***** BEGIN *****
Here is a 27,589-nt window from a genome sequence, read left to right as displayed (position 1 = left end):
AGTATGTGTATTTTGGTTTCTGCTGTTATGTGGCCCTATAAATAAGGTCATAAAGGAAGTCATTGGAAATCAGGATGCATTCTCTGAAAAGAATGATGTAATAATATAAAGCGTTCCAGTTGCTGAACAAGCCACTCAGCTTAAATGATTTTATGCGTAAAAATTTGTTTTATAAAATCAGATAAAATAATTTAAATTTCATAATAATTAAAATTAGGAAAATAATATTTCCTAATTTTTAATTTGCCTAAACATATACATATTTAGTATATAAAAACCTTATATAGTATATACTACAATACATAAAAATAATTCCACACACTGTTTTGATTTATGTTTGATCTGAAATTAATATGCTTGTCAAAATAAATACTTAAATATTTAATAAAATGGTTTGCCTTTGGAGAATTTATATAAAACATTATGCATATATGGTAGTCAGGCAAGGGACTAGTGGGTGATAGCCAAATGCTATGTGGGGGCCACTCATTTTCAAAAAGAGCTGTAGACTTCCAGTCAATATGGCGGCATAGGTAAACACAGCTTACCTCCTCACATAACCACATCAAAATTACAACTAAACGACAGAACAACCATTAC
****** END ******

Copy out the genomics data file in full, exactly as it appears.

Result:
Here is a 27,589-nt window from a genome sequence, read left to right as displayed (position 1 = left end):
AGTATGTGTATTTTGGTTTCTGCTGTTATGTGGCCCTATAAATAAGGTCATAAAGGAAGTCATTGGAAATCAGGATGCATTCTCTGAAAAGAATGATGTAATAATATAAAGCGTTCCAGTTGCTGAACAAGCCACTCAGCTTAAATGATTTTATGCGTAAAAATTTGTTTTATAAAATCAGATAAAATAATTTAAATTTCATAATAATTAAAATTAGGAAAATAATATTTCCTAATTTTTAATTTGCCTAAACATATACATATTTAGTATATAAAAACCTTATATAGTATATACTACAATACATAAAAATAATTCCACACACTGTTTTGATTTATGTTTGATCTGAAATTAATATGCTTGTCAAAATAAATACTTAAATATTTAATAAAATGGTTTGCCTTTGGAGAATTTATATAAAACATTATGCATATATGGTAGTCAGGCAAGGGACTAGTGGGTGATAGCCAAATGCTATGTGGGGGCCACTCATTTTCAAAAAGAGCTGTAGACTTCCAGTCAATATGGCGGCATAGGTAAACACAGCTTACCTCCTCACATAACCACATCAAAATTACAACTAAACGACAGAACAACCATTAC